Places You’ve Been To Blowing Up – Part I (Pul-i-Khumri, Afghanistan)
At least three places I’ve been to regularly have blown up in recent months – all of them places I felt (relatively) safe in while I was there. I’m sure this isn’t something many readers will relate to particularly. But not many readers have the travel background I have.
Back in November last year was the first one that I really noticed – a suicide bombing in a sugar factory in Pul-i-Khumri, just north of the Hindu Kush in Afghanistan. I’ve been to Pul-i-Khumri many, many times. It’s your middle-of-the-journey break when travelling from Kabul to the north of Afghanistan or vice versa. It’s the first decent sized town north of the Salang Tunnel in the Hindu Kush – the massive mountain range that seperates the north and south of Afghanistan.
Pul-i-Khumri was one of our safe places on that road trip. If you ran into trouble, it was one of the places you would go to be secure. On my first ever trip in Afghanistan, I drove from Kabul to Taloqan (where I was based for the 14 months I spent in the country) in the back of a Toyota Hilux (Mobile 9, pictured below). Not comfortable. This was a few weeks after insurgents had executed an International Committee of the Red Cross (ICRC) ex pat in the south of the country. After 12 hours of driving, we finally passed through the Salang Tunnel and headed down the mountains towards Pul-i-Kumri.
We’d been delayed for hours (and hours and hours) on the south side of the tunnel. At that time (April 2003), the tunnel could only handle traffic in one direction, due to having been in disrepair since the Soviets left Afghanistan in 1989. Traffic went north to south or south to north on alternating days. Or at least that was the theory. We were on a south to north day, heading south to north, but an important local military commander (read: warlord) was on the other side of the tunnel heading south, and was rather insistent to the tunnel operators that he be allowed go through in the wrong direction. Insistent with guns. So, northbound traffic was stopped for about four hours, and we were stuck on the side of a mountain in the freezing cold. It was now late, too late to be driving, so we were heading for the nearest village where we could find shelter for the night and wrap up in our sleeping bags.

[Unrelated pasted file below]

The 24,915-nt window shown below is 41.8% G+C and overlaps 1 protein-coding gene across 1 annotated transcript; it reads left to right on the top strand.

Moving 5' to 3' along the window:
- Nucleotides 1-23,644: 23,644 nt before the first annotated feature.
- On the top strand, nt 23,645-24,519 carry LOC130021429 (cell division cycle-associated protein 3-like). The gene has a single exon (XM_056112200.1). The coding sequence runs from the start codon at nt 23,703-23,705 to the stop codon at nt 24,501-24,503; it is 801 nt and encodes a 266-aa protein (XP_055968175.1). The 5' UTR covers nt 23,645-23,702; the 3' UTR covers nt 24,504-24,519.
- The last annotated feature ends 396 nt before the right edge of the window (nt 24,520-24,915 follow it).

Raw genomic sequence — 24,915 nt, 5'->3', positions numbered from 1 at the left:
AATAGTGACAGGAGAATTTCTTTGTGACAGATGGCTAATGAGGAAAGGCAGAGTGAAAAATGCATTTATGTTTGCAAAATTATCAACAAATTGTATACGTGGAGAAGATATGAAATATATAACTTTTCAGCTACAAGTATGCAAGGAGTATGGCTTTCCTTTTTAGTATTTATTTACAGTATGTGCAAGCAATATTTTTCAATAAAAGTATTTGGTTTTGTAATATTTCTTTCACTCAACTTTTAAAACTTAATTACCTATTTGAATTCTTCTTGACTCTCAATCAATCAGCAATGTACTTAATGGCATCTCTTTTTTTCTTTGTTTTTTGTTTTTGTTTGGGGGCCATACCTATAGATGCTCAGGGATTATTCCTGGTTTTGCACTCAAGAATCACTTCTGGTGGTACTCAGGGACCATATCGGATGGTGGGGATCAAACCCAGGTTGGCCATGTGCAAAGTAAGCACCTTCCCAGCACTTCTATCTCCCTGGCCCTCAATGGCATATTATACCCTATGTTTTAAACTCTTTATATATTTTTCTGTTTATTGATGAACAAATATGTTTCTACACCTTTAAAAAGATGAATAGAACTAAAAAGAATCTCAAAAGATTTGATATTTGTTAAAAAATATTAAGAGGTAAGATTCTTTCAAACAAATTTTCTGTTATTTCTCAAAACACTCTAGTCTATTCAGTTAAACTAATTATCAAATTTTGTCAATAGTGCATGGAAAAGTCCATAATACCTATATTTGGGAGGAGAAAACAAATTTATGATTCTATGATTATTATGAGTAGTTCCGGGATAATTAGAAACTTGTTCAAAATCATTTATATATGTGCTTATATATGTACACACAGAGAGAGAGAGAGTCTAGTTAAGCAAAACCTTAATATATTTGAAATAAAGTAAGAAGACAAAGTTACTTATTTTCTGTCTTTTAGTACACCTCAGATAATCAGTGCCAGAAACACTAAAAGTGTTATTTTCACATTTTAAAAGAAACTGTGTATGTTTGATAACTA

Then we got a call over the radio saying that there were rumours of problems “similar to those of a few weeks ago” in the area. Pul-i-Khumri was our target then. Get there, and we’d be safe. Darkness was now falling. As it later turned out, the rumours of Taliban out to kidnap foreigners on the road were false, but they’re not nice rumours to have to drive through the hours of darkness (normally forbidden in Afghanistan for security reasons) with. We got to Pul-i-Khumri and stayed with an aid agency there – ACTED, I think.
I’ve nicer memories of Pul-i-Kumri too, of course, other than it just being a safe haven. They make particularly good kebabs there, and they’ve bread (naan) that’s closer to the nice southern style than the dry northern style in the town.
Anyway, to leave that tangent and get back to the story at hand. Hearing that there had been a serious attack in Pul-i-Khumri was a bit of a surprise. Not a shock really, as you always expect security problems in Afghanistan. But when somewhere you consider a safe zone within an insecure environment suddenly stops being that, it’s strange.
It also reminded me of how your perception of “secure” or “safe” changes depending on your environment. When I lived in Afghanistan, it was a perfectly normal thing to drive through minefields, or potential minefields. We didn’t even consider it particularly unsafe, as long as you followed certain rules (e.g. don’t be the first to drive a route in the morning, and always drive in someone else’s tire tracks).
Parts II and III will follow.
Part II now exists.